RELATED CONTENT With any house, there are so many variables that influence the decision to choose one particular mechanical system over another: climate, house size, cost, local availability and cost of fuels and materials, and the lifestyle and preferences of the occupants. There is no “one-size-fits-all” system that we can reliably prescribe for all projects. Phil and I sat down over a good winter cocktail to share our views, anecdotes, battle scars, and wisdom on this important subject.The Highlights:The Bobby Burns Cocktail: “We’ll tak a cup o’ kindness yet for auld lang syne.”Demand: Let demand be your guide. After climate, the peak load demand of your home is probably the most important thing to understand and define. (This means you’ll have to perform some energy modeling or at least a heat-loss calculation.) The chart developed by the Portland Building Science Discussion Group should help you identify the systems to consider.Climate impact: Let your conscience be your guide. For some people, it’s not all about cost efficiency. It’s also about limiting emissions and the ecological footprint of the system itself. You may rule out oil and propane altogether. PODCAST: Ground-Source Heat Pumps, Part 1PODCAST: Biomass BoilersGBA Encyclopedia: Green Heating OptionsHeating a Tight, Well-Insulated HouseAir-Source or Ground-Source Heat Pump?Ground-Source Heat PumpsRadiant-Floor HeatingIs Radiant Floor Heat Really the Best Option?Heating Options for a Small HomeA ‘Magic Box’ For Your Passivhaus TRANSCRIPTChris: Hey, everybody, welcome to the Green Architects’ Lounge podcast. I’m your host, Chris Briley.Phil: And I’m your host, Phil Kaplan.Chris: We should start with an apology. Hey, everybody, sorry — we haven’t been recording much.Phil: We’re going to pretend that people have been missing us?Chris: Yeah. Sorry, folks. Today we’re doing how to choose a mechanical system. This is a conversation we have a lot with our clients. They want to know what the best one is for their house.Phil: And there is a logical way to choose one. Chris and I have our systems — they’re not foolproof — but we’ve talked to some smart people and we’ll talk you through it.[The guys jaw about Chris’s new partnership with Harry Hepburn, the possibility of having Bill McKibben on a future podcast, the NESEA conference, and this episode’s cocktail, the Bobby Burns.]Phil: So how do we start choosing a mechanical system?Chris: Let’s start with a chart. Imagine a building science discussion group filled with architects, raters, and builders. When asked to choose a mechanical system, each person chimes in with the best one. If you get anything from this podcast, it’s that there is no one solution.Phil: Logic is only a small part of choosing a mechanical system.Chris: “If that, then this” just doesn’t happen. So the building science discussion group decides to make this chart that shows when we consider the different systems based on the peak heating load — we’ve divided it up into 0 to 25,000 Btu, 25 to 50,000 Btu, 50 to 75,000 Btu, 75 to 100,000 Btu, and 100,000 and over — there are certain systems you look at, depending on peak heating load. Ductless minisplits for 0 to 25,000 Btu are a great choice. If it’s 75,000 or more, possibly you’d consider ground-source heat pumps. The chart has solar thermal, a woodstove for point-source heating — so you’d have to design for this one source of heat.Phil: An open plan, compact.Chris: And the downstairs communicates with the upstairs thermally. You’ve also got air-source heat pumps, which are fantastic for the lighter loads, and electric in general — electric boilers, baseboards — and of course, oil and gas boilers and furnaces.I was talking to Marc Rosenbaum today, a mechanical engineer at South Mountain, and asked him how he chooses a mechanical system. Now that climate change has entered the conversation and has become a priority, let’s get away from fossil fuels. So, for Marc, it’s either electric or biomass. It’s a matter of heat load. If the heat load is rather high, 50,000 or more Btu, you’re looking at biomass. But some people may not want to schlep logs of wood to their wood boiler of woodstove, or they may not want to deal with pellets, which may not be available in their area. With lighter heating loads, you’re looking at electrical heat pumps — ground-source heat pumps or air-source heat pumps.Phil: So, that’s it, we’re done! Cheers!Chris: Well, with the ductless minisplits, it’s easy to take care of a lighter load house. Martin Holladay had a fantastic article in Fine Homebuilding.Phil: Heating Options for a Small Home.Chris: We recommend that everyone read that. It also covers the system in a passive house — UltimateAir has a combination unit.Phil: A hot water coil off the ERV.Chris: We’ve talked about a cold water coil for cooling. The thing is to trick the ERV into activating when there’s a demand for heating or cooling, not just fresh air.Phil: We’re talking about a really low heating load: 10,000 Btu or even lower.Marc has his ideas of what’s important, and so do we. Marc does not believe in sacrificing energy for looks. Aesthetics are important to architects in a different way than to engineers.Chris: Clients are the same way. If they walk by a ductless minisplit cassette and think, “I hate that thing, the way it sits there on the wall and mocks me,” then it’s not worth it; it’s not going to work.Phil: We all decide what’s most important for us.Chris: Clients might just be looking at operation costs. They’re not trying to save the planet; they’re trying to save money. They’re trying to be the smartest kids on the block and have a really efficient house.OK, Phil, let’s say a client comes to you and says, “I want a ground-source heat pump.”Phil: Let’s go through the logical reasons about why we don’t use them. And the client says, “Yeah yeah yeah, but I still want one.”Chris: And it’s not out of the question, but the conditions have to be right for that to be a smart choice. That does happen, but increasingly less.Phil: We had another client who wanted electric baseboard. And it wasn’t a passive house. Close to it, but…Chris: Just electric baseboard?Phil: Just electric baseboard because they wanted a silent system. They were going to buy enough PV to offset it. But it wasn’t a great idea in terms of energy use.Chris: I’ll share a battle scar. In the Redfern house — a little LEED Platinum house with 40 grand of hardware on the roof in PVs and solar thermal, and demand is really, really low — we cheaped out on an electric boiler. It’s a hot water heater, essentially, for the boiler. It really bothered me. Why at that last moment did we cheap out? I understand the economics. It’s really not going to be on that often. It’ll be offset by solar. But we could have put three more panels on to get to net-zero.Phil: Remember, panels were a lot more expensive then — 8 or 9 grand per kilowatt. It’s less than half that now.Chris: Well, we could have gone with one ductless minisplit and spent only a couple thousand more than with this electric boiler. And yeah, if you compared the two, would the minisplit ultimately have paid for itself based on how little it would be used? But the efficiency of it would have been worth it for the planet. To go that far and then cheap out… But the happy ending is there’s now a woodstove in the house and the boiler never comes on.Phil: So one of the things that bothers you about a house is the climate damage, the CO2.Chris: That’s a big part of the metric.Phil: But for some people, number 1 is cost. That’s always a conversation.Chris: That’s right. You did this passive house for $135 per square foot, and still people said, “My God, that’s expensive for a little house.” We’re competing with houses already on the market.Phil: If we can reduce the cost of mechanical systems, we can put the extra dollars into the envelope. At 15,000 Btu, you can get yourself an HRV and a pre-heater. Eight to ten grand for that system; that’s pretty awesome. If the Btu go up to 25 to 30,000, can we stay below 10 grand?Chris: That’s really hard. You need something in there to handle the load. A ductless minisplit.Phil: Minisplits work even when it’s 0 degrees outside. If you’re real disciplined and have a tight, compact house, you could do it. It would be ductless and cost 9 to 12 grand. That’s assuming you have an electric resistance water heater.Chris: What if I’ve got natural gas right out there on the street?Phil: A combo hot water tank and air handler — a ducted system, but the gas is right there. Ten to 12 grand. When would you use a hot water heat pump? Probably around loads of 50,000 or more.At fairly low loads, if aesthetics are important, you go to ducted minisplits. You’re adding a good 10 grand, maybe not that much. People spend a lot of money on pretty. Minisplits still stay off of fossil fuels, which is nice.Chris: What if my house is way bigger?Phil: Then you go to the gas boiler. It’s still not a bad system when you have a big house that’s an energy guzzler.Chris: The gas boiler can be 94 to 98 percent efficient. And still cleaner than oil.Phil: In the higher loads, wood pellet boilers make sense. Ground-source heat pumps.Chris: They’re still there.Phil: We didn’t talk about radiant.Chris: The more robust the envelope gets, the more costly the radiant system — the hundreds of feet of tubing, the circulator pumps in every zone, the computer components to monitor things…Phil: A complex system, locked in concrete.Chris: You’re talking about a $25,000 system, depending on the load and the size of the house. You’re talking about buying a lot of hardware for radiant floors. And if your house is really well insulated and the demand is so low — let’s say 15,000 Btu — then you have a boiler pushing fluids through a slab…Phil: They break all the time. And it’s rarely going to get the call.Chris: If the computer component is smart enough, it’s tweaked the temperature to be in the comfort zone, which is below your body temperature.Phil: And then it’s going to be cold underfoot.Chris: Or not warm. You won’t even notice it’s on. But if you have a really leaky house, radiant might be a great system.Phil: It comes down to what’s important to you. We advocate staying off fossil fuels, keeping loads down real low, keeping it simple.Chris: We’re trying to get rid of this component.Phil: The best mechanical contractors try really hard not to take your money.OK, time for a 6-digit idea: the Magic Box. It’s a combination appliance with an HRV, a heat pump and a water heater. Zehnder makes them. But we can’t get them here yet.Chris: What about the Lunos? They look like dryer vent type penetrations. It’s a way to handle the ERV without an ERV. It’s two holes in the building with ceramic filters in them. The filter is the temperature of the air. One opens up and breathes in. Then the other hole in the wall lets the breath out.The better our buildings get, the more we need better and better technologies to run those better buildings.[The episode closes with A.C. Newman’s song “I’m Not Talking.”] Cost: Then, of course, there’s the cost of the system to consider. In the podcast, I mention the statistic that for most buildings (not just houses), the initial construction cost represents only 11% of the building’s total cost. I had a chance to chase down where the statistic is from: Solutions for Energy Security & Facility Management Challenges by the Association of Energy Engineers. (By the way, the calculation only considers operating costs for the first 40 years.)That makes the efficiency of your system highly important. But the consideration of the initial cost is an inescapable reality. To help with this, we’ve provided a chart that shares some rule-of-thumb numbers for the systems mentioned. Of course, costs vary widely among different regions and installers. With time, this chart will become meaningless as the market changes.Cost offsets: Remember, the goal here is to shrink the mechanical system in order to save money to offset the added cost of building a robust envelope.GSHPs and radiant floors: Do they still make sense? Sometimes, maybe.Six-digit idea: Let’s start importing (or better yet, manufacturing) the Magic Box here in the States.Hot Zigg!: The Lunos e2 looks like a cool product that is approaching active ventilation in a whole new way. This is not an endorsement, as Phil and I haven’t used them yet, but something we’re keen to explore.Phil’s pick: The song of the episode is “I’m Not Talking” by A.C. Newman. It’s a great album for the studio.Don’t forget to register and attend Building Energy 13, a conference hosted by NESEA. Phil and I will be leading a Sprout Follies session in the Fundamentals Track on Thursday, March 7th at 2:00.Thanks for listening. Cheers. Subscribe to Green Architects’ Lounge on iTunes—you’ll never miss a show, and it’s free!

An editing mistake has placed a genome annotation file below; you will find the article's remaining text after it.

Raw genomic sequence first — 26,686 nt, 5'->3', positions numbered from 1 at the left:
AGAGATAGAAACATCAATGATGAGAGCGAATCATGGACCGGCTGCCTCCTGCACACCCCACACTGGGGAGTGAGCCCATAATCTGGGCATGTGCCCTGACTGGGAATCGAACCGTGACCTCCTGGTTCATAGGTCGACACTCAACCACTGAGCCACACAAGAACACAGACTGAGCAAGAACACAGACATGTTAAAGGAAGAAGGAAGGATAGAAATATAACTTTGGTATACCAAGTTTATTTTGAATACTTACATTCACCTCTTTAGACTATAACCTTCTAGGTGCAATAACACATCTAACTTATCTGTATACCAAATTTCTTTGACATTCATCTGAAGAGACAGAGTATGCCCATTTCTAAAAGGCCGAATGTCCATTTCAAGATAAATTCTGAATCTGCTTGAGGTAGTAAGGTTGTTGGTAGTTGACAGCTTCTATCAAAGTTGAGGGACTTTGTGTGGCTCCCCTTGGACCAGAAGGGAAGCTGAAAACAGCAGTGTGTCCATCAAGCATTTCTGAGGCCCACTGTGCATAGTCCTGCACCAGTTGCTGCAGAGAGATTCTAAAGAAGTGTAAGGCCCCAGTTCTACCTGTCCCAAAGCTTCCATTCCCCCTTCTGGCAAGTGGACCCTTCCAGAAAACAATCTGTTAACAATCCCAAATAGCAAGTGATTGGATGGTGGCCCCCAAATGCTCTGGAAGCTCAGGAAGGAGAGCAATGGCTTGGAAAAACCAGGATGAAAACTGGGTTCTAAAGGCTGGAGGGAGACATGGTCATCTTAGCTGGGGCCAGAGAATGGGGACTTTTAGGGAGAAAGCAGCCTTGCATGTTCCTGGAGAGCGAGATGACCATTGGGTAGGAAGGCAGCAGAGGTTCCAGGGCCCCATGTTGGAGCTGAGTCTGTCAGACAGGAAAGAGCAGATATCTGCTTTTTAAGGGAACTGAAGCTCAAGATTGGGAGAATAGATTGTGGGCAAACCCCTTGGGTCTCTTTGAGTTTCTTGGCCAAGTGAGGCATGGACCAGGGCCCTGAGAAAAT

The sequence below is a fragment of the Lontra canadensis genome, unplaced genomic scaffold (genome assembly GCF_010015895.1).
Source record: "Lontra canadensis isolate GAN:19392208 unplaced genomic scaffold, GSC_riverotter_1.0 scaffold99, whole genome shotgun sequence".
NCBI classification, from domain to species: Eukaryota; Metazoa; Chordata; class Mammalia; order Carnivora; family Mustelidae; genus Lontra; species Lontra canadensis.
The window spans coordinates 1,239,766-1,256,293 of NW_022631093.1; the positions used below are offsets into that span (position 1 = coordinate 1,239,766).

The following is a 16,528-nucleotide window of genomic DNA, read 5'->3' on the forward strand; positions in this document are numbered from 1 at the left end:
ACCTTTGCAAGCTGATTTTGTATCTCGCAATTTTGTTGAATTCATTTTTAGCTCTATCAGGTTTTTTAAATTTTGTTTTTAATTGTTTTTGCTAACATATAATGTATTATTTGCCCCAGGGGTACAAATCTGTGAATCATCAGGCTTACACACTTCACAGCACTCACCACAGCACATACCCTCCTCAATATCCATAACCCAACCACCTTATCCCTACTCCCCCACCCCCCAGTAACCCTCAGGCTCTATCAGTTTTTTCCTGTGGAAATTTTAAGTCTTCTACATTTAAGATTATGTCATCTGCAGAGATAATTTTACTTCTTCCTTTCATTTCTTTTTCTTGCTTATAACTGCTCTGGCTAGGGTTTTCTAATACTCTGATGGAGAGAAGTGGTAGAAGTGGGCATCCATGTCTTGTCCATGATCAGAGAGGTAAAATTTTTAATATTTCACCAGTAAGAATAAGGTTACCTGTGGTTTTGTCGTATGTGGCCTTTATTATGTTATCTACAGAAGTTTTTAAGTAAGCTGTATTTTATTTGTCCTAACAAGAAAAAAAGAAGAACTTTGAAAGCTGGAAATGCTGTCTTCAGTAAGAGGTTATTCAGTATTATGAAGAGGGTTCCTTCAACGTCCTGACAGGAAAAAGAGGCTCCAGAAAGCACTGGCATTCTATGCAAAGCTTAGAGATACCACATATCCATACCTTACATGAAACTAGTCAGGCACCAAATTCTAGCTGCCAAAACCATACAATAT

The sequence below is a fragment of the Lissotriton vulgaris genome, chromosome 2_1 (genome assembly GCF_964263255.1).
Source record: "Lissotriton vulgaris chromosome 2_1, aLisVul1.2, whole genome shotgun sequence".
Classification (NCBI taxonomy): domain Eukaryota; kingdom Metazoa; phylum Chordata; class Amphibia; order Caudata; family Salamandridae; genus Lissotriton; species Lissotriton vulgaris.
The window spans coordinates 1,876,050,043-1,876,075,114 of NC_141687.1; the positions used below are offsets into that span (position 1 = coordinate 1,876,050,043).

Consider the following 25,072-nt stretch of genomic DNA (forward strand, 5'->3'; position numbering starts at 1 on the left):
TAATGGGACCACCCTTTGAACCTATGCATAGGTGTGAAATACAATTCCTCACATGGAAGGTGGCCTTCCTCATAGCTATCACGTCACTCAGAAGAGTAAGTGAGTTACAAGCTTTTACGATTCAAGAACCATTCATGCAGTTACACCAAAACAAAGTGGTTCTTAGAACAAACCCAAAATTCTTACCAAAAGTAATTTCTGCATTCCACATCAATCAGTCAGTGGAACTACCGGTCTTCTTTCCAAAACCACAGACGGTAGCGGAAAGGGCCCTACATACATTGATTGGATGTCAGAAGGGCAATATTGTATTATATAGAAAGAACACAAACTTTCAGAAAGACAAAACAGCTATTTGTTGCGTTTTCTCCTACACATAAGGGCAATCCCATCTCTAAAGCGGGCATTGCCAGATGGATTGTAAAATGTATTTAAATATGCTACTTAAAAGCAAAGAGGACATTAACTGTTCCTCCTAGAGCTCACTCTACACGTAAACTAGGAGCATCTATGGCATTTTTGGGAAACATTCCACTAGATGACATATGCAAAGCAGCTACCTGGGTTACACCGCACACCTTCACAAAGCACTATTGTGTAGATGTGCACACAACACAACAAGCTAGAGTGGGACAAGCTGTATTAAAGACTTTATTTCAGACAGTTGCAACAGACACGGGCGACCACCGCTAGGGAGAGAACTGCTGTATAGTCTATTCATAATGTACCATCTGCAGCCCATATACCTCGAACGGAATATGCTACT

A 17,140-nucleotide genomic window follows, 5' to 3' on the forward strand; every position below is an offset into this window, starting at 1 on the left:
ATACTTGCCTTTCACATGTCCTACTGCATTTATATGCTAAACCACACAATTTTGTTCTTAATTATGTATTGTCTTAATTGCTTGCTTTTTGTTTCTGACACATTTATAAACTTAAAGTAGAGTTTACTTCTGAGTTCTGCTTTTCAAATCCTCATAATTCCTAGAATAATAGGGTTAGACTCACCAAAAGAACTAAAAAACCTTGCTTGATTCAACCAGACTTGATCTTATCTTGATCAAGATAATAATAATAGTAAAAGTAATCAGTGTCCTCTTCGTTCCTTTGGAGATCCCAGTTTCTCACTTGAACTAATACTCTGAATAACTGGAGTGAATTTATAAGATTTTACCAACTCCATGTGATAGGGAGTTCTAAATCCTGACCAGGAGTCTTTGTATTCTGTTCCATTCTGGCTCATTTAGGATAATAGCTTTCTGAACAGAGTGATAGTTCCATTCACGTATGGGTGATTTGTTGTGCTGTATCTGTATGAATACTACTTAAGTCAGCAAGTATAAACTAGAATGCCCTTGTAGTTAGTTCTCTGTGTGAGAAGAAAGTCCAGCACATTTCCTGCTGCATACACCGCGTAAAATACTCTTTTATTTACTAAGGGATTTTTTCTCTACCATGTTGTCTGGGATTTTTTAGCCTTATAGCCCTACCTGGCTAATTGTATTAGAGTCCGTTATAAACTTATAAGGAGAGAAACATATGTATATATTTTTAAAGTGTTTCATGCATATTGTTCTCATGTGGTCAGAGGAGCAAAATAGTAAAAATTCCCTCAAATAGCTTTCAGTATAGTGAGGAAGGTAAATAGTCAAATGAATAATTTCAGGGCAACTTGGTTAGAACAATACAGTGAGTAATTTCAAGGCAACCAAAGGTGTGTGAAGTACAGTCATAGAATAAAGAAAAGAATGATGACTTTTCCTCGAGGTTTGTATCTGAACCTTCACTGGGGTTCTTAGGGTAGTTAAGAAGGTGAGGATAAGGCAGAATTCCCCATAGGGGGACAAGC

I have spoken to Yogi Adityanath ji Chief Minister of Uttar Pradesh about attack on African students in Greater Noida. /1— Sushma Swaraj (@SushmaSwaraj) March 28, 2017 External Affairs Minister Sushma Swaraj intervened on Tuesday after a group of African nationals faced a mob attack in a neighbourhood of Uttar Pradesh near Delhi. The Minister took to the social media and announced the steps she has taken to ensure safety of the African students staying in Greater Noida.“I have spoken to Yogi Adityanathji, Chief Minister of Uttar Pradesh about the attack on African students in Greater Noida. He has assured that there will be a fair and impartial investigation into this unfortunate incident,” Ms. Swaraj said on her official Twitter handle.The attack on Monday evening, coincided with a protest that was organised by online groups who blamed the unexplained death of a teenage resident on the African community.Following the attack, which took place in a shopping complex where some African nationals had gone for a meeting, African students reached out to the Ministry of External Affairs and urged Ms. Swaraj to intervene. In response Ms. Swaraj said, “Government of India is seized of the matter. We are taking immediate action.”The attack in Greater Noida is a reminder of the summer 2016 attacks on Africans in India, which included the death of a Congolese national in Delhi. The incident prompted African diplomats posted in India to skip official celebrations, casting a shadow on India’s ties with African nations.Sadiq – Government of India is seized of the matter. We are taking immediate action. https://t.co/SRdS2QGuj1— Sushma Swaraj (@SushmaSwaraj) March 28, 2017 He has assured that there will be a fair and impartial investigation into this unfortunate incident. /2— Sushma Swaraj (@SushmaSwaraj) March 28, 2017